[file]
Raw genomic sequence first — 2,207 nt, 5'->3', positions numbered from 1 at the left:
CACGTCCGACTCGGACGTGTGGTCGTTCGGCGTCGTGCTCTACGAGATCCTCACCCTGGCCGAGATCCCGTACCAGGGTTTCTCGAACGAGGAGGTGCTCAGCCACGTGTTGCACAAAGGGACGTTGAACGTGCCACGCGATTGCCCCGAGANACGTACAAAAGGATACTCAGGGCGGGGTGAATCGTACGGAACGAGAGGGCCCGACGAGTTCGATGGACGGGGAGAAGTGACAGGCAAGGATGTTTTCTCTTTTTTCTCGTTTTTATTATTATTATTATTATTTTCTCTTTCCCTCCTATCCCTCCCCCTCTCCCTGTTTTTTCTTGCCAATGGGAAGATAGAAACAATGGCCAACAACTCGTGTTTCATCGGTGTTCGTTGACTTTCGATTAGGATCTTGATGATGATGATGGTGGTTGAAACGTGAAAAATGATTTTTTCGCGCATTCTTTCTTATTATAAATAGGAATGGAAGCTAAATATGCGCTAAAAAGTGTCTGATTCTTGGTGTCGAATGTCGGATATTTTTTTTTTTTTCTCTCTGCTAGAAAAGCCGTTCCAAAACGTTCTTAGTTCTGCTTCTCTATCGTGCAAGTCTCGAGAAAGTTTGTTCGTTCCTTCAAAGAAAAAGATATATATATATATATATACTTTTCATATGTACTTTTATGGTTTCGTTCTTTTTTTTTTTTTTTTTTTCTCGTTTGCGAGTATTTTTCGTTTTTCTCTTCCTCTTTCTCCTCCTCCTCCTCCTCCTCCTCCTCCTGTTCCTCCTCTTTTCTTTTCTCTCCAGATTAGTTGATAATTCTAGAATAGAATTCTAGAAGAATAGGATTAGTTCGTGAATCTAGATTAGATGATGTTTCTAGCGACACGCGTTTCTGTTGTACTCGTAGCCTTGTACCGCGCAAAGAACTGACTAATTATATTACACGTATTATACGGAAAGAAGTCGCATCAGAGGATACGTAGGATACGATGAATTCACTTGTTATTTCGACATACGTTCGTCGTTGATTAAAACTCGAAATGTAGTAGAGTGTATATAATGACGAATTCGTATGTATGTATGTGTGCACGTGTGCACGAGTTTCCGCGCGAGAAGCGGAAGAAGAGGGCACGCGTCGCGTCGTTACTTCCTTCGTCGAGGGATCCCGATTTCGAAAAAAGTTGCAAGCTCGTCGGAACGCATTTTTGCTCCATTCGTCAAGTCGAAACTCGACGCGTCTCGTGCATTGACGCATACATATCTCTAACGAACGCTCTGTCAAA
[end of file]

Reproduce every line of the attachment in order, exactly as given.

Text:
Raw genomic sequence first — 2,207 nt, 5'->3', positions numbered from 1 at the left:
CACGTCCGACTCGGACGTGTGGTCGTTCGGCGTCGTGCTCTACGAGATCCTCACCCTGGCCGAGATCCCGTACCAGGGTTTCTCGAACGAGGAGGTGCTCAGCCACGTGTTGCACAAAGGGACGTTGAACGTGCCACGCGATTGCCCCGAGANACGTACAAAAGGATACTCAGGGCGGGGTGAATCGTACGGAACGAGAGGGCCCGACGAGTTCGATGGACGGGGAGAAGTGACAGGCAAGGATGTTTTCTCTTTTTTCTCGTTTTTATTATTATTATTATTATTTTCTCTTTCCCTCCTATCCCTCCCCCTCTCCCTGTTTTTTCTTGCCAATGGGAAGATAGAAACAATGGCCAACAACTCGTGTTTCATCGGTGTTCGTTGACTTTCGATTAGGATCTTGATGATGATGATGGTGGTTGAAACGTGAAAAATGATTTTTTCGCGCATTCTTTCTTATTATAAATAGGAATGGAAGCTAAATATGCGCTAAAAAGTGTCTGATTCTTGGTGTCGAATGTCGGATATTTTTTTTTTTTTCTCTCTGCTAGAAAAGCCGTTCCAAAACGTTCTTAGTTCTGCTTCTCTATCGTGCAAGTCTCGAGAAAGTTTGTTCGTTCCTTCAAAGAAAAAGATATATATATATATATATACTTTTCATATGTACTTTTATGGTTTCGTTCTTTTTTTTTTTTTTTTTTTCTCGTTTGCGAGTATTTTTCGTTTTTCTCTTCCTCTTTCTCCTCCTCCTCCTCCTCCTCCTCCTCCTGTTCCTCCTCTTTTCTTTTCTCTCCAGATTAGTTGATAATTCTAGAATAGAATTCTAGAAGAATAGGATTAGTTCGTGAATCTAGATTAGATGATGTTTCTAGCGACACGCGTTTCTGTTGTACTCGTAGCCTTGTACCGCGCAAAGAACTGACTAATTATATTACACGTATTATACGGAAAGAAGTCGCATCAGAGGATACGTAGGATACGATGAATTCACTTGTTATTTCGACATACGTTCGTCGTTGATTAAAACTCGAAATGTAGTAGAGTGTATATAATGACGAATTCGTATGTATGTATGTGTGCACGTGTGCACGAGTTTCCGCGCGAGAAGCGGAAGAAGAGGGCACGCGTCGCGTCGTTACTTCCTTCGTCGAGGGATCCCGATTTCGAAAAAAGTTGCAAGCTCGTCGGAACGCATTTTTGCTCCATTCGTCAAGTCGAAACTCGACGCGTCTCGTGCATTGACGCATACATATCTCTAACGAACGCTCTGTCAAA